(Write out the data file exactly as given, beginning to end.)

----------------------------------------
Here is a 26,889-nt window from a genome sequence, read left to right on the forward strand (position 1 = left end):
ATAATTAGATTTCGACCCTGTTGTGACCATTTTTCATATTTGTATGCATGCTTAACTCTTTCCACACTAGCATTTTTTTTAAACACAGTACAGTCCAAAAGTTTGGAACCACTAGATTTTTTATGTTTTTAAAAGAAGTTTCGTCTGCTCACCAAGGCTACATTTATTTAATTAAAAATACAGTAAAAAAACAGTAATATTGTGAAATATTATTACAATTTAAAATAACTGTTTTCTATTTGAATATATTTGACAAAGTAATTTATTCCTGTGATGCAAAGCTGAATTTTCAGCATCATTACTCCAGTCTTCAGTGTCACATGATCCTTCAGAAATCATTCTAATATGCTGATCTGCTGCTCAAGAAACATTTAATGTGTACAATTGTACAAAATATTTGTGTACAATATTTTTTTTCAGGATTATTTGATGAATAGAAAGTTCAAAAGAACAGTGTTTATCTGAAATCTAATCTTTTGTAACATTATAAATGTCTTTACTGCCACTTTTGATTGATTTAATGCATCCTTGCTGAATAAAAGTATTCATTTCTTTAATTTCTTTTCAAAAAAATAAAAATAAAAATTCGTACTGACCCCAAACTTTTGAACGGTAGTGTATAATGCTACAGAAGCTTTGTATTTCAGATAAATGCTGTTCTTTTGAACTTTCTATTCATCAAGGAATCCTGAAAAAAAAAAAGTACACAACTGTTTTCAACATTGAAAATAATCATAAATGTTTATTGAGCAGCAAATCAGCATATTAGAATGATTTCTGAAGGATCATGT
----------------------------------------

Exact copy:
Here is a 26,889-nt window from a genome sequence, read left to right on the forward strand (position 1 = left end):
ATAATTAGATTTCGACCCTGTTGTGACCATTTTTCATATTTGTATGCATGCTTAACTCTTTCCACACTAGCATTTTTTTTAAACACAGTACAGTCCAAAAGTTTGGAACCACTAGATTTTTTATGTTTTTAAAAGAAGTTTCGTCTGCTCACCAAGGCTACATTTATTTAATTAAAAATACAGTAAAAAAACAGTAATATTGTGAAATATTATTACAATTTAAAATAACTGTTTTCTATTTGAATATATTTGACAAAGTAATTTATTCCTGTGATGCAAAGCTGAATTTTCAGCATCATTACTCCAGTCTTCAGTGTCACATGATCCTTCAGAAATCATTCTAATATGCTGATCTGCTGCTCAAGAAACATTTAATGTGTACAATTGTACAAAATATTTGTGTACAATATTTTTTTTCAGGATTATTTGATGAATAGAAAGTTCAAAAGAACAGTGTTTATCTGAAATCTAATCTTTTGTAACATTATAAATGTCTTTACTGCCACTTTTGATTGATTTAATGCATCCTTGCTGAATAAAAGTATTCATTTCTTTAATTTCTTTTCAAAAAAATAAAAATAAAAATTCGTACTGACCCCAAACTTTTGAACGGTAGTGTATAATGCTACAGAAGCTTTGTATTTCAGATAAATGCTGTTCTTTTGAACTTTCTATTCATCAAGGAATCCTGAAAAAAAAAAAGTACACAACTGTTTTCAACATTGAAAATAATCATAAATGTTTATTGAGCAGCAAATCAGCATATTAGAATGATTTCTGAAGGATCATGT